But what exactly are you losing should you disable this? Not as much as you’d think. For one you won’t be able to say “Hey Google” or “Okay Google” on smartphones – but you still can on Home and other Smart Display devices. The only other downside to this is by disabling this, you’ll limit the devices ability to learn how you annunciate certain words, thus improving its speech recognition.

YouTube Watch and Search History

Every single video you watched or searched on Youtube since you first made your account is collected and stored. But the data is actually stored in two separate places. For video streams, you can view them through the Google’s My Activity site here. For YouTube searches, they’re stored here.

Much like the data storage, the YouTube watch history and search history disabling pages are stored in separate pages. To toggle on or off YouTube watch history, go to this page of your Google’s Activity Controls. For search history, go here.

Should you disable both, Google will no longer be able to provide video recommendations, search suggestions nor provide you with an easy list of videos you watched previously. By turning this off, YouTube will basically be a blank slate for you every time you go to the page.

Ad Personalization Profile

This isn’t common knowledge, however Google compiles all of the data it has on you and creates a profile of you. This profile explains who you are, where you go, what subjects you’re interested in and more (but never personally identifying information). This profile is then shared to advertisers who use this knowledge to deliver ads that are – in theory – relevant to your interests. To view what profile they’ve made of you, you can check it out through their Ad Settings site here.

Conveniently to turn it off, go back to the page I linked above and there’s an option to disable the collection of that data entirely. You can also disable particular things as well if you find they are inaccurate. Chances are it is a little bit off. All you have to do to toggle that off is to go to that particular section and toggle it off.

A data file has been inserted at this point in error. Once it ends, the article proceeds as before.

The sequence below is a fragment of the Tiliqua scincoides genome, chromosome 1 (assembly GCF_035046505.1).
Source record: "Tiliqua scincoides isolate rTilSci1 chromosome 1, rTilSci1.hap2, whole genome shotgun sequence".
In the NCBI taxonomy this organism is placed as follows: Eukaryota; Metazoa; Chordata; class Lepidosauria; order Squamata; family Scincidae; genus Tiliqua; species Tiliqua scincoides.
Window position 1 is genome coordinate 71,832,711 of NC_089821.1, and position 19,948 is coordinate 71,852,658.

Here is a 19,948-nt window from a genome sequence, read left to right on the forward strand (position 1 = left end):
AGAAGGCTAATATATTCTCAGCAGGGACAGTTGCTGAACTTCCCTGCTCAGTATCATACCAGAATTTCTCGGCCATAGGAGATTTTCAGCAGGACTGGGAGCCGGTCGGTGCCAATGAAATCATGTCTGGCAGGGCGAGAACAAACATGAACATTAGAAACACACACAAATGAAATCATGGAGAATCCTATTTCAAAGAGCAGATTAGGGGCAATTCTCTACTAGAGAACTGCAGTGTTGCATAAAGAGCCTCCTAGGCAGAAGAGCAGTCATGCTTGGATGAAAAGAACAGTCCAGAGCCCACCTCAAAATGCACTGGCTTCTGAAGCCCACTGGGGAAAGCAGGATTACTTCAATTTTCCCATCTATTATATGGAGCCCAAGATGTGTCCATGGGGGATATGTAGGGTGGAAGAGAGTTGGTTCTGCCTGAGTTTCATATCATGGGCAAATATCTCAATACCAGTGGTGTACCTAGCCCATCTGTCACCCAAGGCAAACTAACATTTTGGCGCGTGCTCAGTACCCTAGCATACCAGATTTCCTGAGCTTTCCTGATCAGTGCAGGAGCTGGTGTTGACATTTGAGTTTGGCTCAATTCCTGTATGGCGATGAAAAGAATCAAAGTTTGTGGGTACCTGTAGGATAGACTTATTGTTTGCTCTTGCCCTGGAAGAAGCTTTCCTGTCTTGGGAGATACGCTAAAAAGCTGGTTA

By disabling particular parts of that profile, you’ll no longer see ads pertaining to that area. If you disable the entire collection, you’ll still be exposed to ads from Google services. The only difference is the ads will be generic and not focused on what you’ve searched, visited, or have gone to.

Shared Endorsements

Whenever you follow or review a business through Google or any app, Google may use either your name, photo, comments or any combination to create an ad that’ll promote that associated business or its goods or services. Worst thing about this is there’s not a simple way to see when, what, or how Google has used this data.

The upside to this is if you don’t want to be in an ad at any capacity the process is simple. Uncheck the box you find at the bottom of the page here. The only thing you lose from this is honestly very little. Your face, name and words will never be used as a random company’s self promotion material ever again.

Third-Party App Connections

Finally is the third-party data. This data is collected whenever you authorize an app, add-on or extension that asks access to your Google account. The type of data that’s collected is directly mentioned on a page before you give authorization to that third-party app. Whatever it says there, that’s what it’s collecting. You can also view all of the data that’s collected on this page. You have a general overview with an option to see more details by clicking on the specific block.

To disable the collection of data, go back to the third-party apps page and disable the apps you want. There isn’t a toggle everything off option. By removing access, you’ll be removing your access to that specific app entirely. So if there is a particular app that you need for work or that you trust, leave it alone. However if it’s something you don’t plan on using or no longer need it, remove it.

Revisit These Privacy Settings

While Google isn’t going to be changing much of their data collection practices, I’m confident they’ll continue to make privacy options more readily available. All you need to do is do some digging.